* In the neighbourhood of Dehli, at the passage of the Jumna, called Bouraree

Ghaut. + One of the Mahratta generals, and the uncle of Mhadgee Scindia, now so well

known in the annals of India. f This decisive ačtion was fought in February 1761. § Ghaze-ud-Dein, in 1761, left Dehli, where he could no longer preserve an influence, and where he was detested for his cruelties and treachery. | Tewen Rucht.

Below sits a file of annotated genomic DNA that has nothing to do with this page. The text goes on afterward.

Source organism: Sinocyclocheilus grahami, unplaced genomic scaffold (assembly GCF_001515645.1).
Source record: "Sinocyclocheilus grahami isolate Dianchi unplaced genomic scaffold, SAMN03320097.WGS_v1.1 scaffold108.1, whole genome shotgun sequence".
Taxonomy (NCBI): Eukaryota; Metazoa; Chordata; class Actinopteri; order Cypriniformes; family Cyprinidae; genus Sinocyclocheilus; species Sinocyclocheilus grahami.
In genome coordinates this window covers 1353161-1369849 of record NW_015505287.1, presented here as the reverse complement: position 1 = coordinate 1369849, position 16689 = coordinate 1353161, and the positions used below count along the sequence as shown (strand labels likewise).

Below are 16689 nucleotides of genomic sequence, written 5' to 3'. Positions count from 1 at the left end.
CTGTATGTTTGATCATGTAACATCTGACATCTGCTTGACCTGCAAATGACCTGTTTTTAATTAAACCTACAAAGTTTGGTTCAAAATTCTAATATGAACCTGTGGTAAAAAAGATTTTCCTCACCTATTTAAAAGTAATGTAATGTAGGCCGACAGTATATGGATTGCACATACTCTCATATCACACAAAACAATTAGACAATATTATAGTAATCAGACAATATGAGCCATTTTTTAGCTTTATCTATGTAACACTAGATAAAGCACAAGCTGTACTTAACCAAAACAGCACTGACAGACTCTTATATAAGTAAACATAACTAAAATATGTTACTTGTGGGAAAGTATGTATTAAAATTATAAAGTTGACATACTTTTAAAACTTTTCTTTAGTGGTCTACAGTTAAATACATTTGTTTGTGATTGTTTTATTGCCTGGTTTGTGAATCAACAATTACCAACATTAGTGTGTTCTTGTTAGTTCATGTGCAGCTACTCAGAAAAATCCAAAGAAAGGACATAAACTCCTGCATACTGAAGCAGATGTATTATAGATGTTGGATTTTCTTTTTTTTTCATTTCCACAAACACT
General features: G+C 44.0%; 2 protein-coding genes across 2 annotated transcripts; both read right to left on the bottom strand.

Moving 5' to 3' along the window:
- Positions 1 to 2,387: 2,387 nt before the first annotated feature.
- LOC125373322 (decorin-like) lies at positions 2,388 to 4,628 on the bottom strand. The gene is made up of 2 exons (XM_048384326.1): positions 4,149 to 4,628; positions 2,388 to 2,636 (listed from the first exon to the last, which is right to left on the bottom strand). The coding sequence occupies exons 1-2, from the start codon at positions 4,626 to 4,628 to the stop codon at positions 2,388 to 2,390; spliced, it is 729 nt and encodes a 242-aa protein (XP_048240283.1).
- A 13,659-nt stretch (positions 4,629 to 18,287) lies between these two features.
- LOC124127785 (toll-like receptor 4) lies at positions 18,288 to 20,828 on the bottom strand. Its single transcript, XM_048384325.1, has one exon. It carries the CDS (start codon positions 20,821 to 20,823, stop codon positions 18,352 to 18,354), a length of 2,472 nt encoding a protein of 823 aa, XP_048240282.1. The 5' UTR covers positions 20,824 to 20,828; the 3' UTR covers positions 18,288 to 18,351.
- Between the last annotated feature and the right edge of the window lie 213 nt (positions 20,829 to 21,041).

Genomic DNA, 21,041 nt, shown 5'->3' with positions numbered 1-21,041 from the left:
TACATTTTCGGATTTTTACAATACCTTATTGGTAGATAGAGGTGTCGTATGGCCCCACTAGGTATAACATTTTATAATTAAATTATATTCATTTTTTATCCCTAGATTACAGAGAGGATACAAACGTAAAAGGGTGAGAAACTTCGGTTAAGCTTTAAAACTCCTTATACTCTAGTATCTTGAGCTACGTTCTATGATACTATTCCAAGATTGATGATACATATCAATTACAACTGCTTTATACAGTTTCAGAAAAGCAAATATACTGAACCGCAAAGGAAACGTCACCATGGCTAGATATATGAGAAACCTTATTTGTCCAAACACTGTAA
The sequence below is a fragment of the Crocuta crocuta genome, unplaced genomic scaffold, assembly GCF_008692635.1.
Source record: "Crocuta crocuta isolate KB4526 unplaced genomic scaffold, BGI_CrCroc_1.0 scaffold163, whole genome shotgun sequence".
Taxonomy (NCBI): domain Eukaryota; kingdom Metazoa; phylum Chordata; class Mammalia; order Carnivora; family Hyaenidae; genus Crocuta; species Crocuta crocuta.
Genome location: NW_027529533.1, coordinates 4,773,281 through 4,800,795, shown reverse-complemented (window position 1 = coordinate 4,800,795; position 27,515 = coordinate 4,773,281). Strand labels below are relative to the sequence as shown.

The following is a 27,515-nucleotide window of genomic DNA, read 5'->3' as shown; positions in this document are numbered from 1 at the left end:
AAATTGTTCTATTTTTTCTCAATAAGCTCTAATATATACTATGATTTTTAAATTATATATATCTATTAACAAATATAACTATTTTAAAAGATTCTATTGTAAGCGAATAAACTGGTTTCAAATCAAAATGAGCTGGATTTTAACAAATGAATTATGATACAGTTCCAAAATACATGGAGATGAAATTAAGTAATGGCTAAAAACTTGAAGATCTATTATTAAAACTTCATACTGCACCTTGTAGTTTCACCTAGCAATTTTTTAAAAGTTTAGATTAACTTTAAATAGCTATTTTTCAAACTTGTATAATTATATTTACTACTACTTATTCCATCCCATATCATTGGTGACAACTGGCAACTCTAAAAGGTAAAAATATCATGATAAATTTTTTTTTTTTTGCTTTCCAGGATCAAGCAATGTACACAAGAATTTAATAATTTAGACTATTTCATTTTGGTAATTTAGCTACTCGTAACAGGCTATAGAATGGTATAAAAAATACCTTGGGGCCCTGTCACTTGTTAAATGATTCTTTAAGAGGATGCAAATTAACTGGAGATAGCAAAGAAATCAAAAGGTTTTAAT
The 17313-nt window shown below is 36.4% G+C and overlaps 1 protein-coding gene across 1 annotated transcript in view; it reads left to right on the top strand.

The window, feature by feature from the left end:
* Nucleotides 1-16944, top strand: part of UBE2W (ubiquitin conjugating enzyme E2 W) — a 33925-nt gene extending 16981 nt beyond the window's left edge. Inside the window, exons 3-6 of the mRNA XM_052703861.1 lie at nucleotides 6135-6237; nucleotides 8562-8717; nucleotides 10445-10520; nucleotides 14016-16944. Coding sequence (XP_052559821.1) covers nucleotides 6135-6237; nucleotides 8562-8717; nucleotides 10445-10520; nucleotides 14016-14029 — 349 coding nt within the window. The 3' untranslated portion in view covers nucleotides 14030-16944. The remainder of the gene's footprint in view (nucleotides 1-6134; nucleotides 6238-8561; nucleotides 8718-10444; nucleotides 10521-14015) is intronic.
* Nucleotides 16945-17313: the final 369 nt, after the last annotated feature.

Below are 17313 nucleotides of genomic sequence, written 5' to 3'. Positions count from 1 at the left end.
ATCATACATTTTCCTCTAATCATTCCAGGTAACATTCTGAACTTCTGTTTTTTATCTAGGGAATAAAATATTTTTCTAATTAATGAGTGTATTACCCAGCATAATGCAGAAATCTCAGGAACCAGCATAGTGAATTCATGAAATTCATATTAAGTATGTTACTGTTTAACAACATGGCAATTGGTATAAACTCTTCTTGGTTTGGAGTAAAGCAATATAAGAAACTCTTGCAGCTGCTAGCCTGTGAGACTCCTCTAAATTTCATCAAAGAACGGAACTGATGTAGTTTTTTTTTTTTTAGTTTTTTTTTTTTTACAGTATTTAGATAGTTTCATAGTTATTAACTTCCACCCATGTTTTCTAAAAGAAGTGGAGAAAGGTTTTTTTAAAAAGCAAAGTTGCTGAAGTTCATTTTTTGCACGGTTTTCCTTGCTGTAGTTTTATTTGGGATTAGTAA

western * The seeds which produced the decay of the Moghul empire, and which at this day have ripened into such malignancy, took a deep root during the reign of Aurungzebe ; who though one of the most sagacious princes of the house of Timur, endangered the welfare of the flate, and the security of his subjećts, by an injudicious impulse of domestic affection. He portioned amongst his sons, who were ačtive and ambitious, the most valuable provinces of the empire; where acquiring an influence and strength, that cannot be held by an Asiatic subječt with safety to the monarch, they expe&ted with impatience the event that was to determine their schemes and pretensions. On the death of Aurungzebe, the sons eagerly took up arms, and after deluging the country with blood, the war was successfully terminated by Bahauder Shah, who may be said to have mounted the throne of Dehli, from a mound of fraternal and kindred slaughter.—Not being endowed with experience, nor perhaps the genius of his father, the officers who governed the provinces, relaxed during his short reign in their allegiance, shewing obedience to such orders, as might tend to promote their own views. The Mahrattas, whom Aurungzebe had nearly subdued by the active efforts of a thirty years war, descended, at his death, from their mountains, and rapidly recovered the territories from which they had been expelled. Previously to the Persian invasion, the subahdars of Oude and the Decan, having virtually erected their chiefships into independant states, commanded, without the controul of the court, large armies, and disposed of the amount of the revenues, without rendering any account to the imperial treasury. The Empire, thus enfeebled, and govrened by a luxurious and indolent prince, invited Nadir Shah to conquest and plunder. The river Attoc, the natural western barrier of India, on whose bank Mahomet Shah should have stood in person, was crossed by the Persians without opposition; and this inglorious prince, unworthy of the diadem he wore of the illustrious house which had given to the world a Baber, an Akbar, and an Aurungzebe, surrendered